My wife and I spent a day in Balboa Park this past summer. It was fantastic. Nothing in Jax even comes close and I have to chuckle at comparing the coffee factory and Shands to the amenities offered at Balboa Park.

Still, Hogans Creek could be fantastic, if time and money were spent fixing the area up. A shame both time and money are in such short supply. Someone with serious vision would almost need to take Hogans Creek on as their pet project and drum up support.

tufsu1

  • Hero Member
  • *****
  • Posts: 11414
Re: Balboa Park: A Destination, Not A Pass Through
« Reply #4 on: October 26, 2011, 08:11:12 AM »
did you check with Mayor Brown on the phrasing of this thread title?

vicupstate

  • Hero Member
  • *****
  • Posts: 3864
Re: Balboa Park: A Destination, Not A Pass Through
« Reply #5 on: October 26, 2011, 08:15:50 AM »
If done right, with the Shipyards and Downtown portions of Hogan's Creek included, the same thing or pretty close to it, could be created in Jax.  But it will take VISION, COMMITMENT and MONEY (public and private) and a decade or two of time to do it.  Changing mayor's every 8 years doesn't help the process either.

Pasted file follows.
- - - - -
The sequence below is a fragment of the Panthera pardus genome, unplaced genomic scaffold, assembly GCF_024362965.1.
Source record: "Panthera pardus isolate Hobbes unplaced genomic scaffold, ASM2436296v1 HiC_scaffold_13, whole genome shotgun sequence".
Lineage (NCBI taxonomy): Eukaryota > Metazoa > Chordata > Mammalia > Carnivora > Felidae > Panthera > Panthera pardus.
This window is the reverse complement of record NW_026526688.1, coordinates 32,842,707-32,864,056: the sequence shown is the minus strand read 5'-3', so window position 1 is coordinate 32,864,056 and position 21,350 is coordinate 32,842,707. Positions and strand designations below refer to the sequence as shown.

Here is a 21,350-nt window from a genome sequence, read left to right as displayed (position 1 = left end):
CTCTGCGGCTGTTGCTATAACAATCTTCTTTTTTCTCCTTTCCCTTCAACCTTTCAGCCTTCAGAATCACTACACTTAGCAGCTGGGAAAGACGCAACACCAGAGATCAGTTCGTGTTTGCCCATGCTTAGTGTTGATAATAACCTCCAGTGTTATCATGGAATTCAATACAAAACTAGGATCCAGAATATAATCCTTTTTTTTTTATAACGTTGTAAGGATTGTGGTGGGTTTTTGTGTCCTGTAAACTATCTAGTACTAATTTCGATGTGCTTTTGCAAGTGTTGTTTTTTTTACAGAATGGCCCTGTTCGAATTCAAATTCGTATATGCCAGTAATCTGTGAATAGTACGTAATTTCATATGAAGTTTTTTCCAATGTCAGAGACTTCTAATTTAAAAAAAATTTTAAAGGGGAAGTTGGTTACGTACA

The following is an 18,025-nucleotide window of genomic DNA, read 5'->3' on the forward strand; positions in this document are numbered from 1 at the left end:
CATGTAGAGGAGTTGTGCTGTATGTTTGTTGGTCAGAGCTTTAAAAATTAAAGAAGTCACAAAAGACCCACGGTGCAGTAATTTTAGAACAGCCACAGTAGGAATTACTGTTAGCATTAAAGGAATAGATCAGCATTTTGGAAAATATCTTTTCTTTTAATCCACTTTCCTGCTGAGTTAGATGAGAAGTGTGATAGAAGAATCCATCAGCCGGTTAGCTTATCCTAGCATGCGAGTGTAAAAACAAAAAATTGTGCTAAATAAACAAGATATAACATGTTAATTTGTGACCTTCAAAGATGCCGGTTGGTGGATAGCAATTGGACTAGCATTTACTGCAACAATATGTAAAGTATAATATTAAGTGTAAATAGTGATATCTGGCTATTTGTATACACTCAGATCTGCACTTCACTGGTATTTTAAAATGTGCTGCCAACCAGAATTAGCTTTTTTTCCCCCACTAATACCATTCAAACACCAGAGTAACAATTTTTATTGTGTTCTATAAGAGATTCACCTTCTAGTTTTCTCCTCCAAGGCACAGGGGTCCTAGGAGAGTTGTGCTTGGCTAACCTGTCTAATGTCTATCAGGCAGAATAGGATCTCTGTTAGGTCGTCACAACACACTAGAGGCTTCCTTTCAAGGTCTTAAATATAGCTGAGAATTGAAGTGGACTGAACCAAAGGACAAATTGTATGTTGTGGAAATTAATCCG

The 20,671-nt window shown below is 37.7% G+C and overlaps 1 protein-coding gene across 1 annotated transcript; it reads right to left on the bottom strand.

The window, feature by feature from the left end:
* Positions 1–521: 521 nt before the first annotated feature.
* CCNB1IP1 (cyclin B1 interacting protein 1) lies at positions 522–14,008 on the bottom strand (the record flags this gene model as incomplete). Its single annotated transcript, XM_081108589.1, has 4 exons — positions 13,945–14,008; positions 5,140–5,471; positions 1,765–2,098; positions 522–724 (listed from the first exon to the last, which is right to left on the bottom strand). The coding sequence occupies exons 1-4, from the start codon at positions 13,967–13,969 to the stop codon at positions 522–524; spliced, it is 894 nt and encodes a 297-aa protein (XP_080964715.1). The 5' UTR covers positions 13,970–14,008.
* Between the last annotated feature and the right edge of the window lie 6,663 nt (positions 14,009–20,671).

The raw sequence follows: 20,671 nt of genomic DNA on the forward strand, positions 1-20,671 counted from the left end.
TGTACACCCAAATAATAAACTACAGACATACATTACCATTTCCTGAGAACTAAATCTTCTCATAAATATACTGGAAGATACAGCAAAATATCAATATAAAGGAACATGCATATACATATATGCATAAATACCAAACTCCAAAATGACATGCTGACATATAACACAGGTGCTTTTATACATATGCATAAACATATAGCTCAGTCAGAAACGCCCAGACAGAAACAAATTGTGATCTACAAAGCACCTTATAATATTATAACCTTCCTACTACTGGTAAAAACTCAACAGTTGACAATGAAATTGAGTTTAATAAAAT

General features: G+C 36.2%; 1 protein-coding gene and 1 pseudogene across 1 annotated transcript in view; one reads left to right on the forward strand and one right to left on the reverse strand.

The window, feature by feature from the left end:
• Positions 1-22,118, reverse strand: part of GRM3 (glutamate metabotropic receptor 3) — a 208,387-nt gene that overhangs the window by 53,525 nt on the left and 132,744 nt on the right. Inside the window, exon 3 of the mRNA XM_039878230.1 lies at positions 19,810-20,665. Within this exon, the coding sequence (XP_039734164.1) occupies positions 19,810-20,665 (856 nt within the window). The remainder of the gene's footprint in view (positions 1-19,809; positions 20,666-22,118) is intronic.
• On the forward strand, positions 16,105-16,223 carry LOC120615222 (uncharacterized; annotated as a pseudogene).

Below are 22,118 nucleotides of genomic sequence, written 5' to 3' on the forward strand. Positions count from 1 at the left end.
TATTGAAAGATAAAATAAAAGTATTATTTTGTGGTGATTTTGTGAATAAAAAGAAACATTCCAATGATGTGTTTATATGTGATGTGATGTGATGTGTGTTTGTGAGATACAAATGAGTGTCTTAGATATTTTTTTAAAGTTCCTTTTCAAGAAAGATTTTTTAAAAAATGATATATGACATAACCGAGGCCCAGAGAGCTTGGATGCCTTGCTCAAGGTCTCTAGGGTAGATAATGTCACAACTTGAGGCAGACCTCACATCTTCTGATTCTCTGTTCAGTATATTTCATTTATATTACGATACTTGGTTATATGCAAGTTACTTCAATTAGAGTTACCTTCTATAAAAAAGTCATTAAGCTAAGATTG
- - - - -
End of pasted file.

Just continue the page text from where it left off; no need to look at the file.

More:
Balboa is indeed remarkable.  San Antonio's Riverwalk should be another selection in this series at some point. Glad to see this series.     
"The problem with quotes on the internet is you can never be certain they're authentic." - Abraham Lincoln

thelakelander

  • The Jaxson
  • Hero Member
  • *****
  • Posts: 34896
    • Modern Cities
Re: Balboa Park: A Destination, Not A Pass Through
« Reply #6 on: October 26, 2011, 09:12:11 AM »
I think it's a great study, but I also don't think we'll ever have anything like it at all in Jacksonville or even the entire southeast.

I'm just making it clear to everyone, that this is not the point of the article.  Balboa Park is just one of many "destinations" in other cities that we'll be highlighting over the next few months.  Although the scale is certainly different, locally Hogans Creek was just as much as a destination to Jaxsons as Balboa Park was to its community during its heyday.  It can be that way again, if we realize it and the surrounding area are an asset, as opposed to a pass through.

Nothing in Jax even comes close and I have to chuckle at comparing the coffee factory and Shands to the amenities offered at Balboa Park.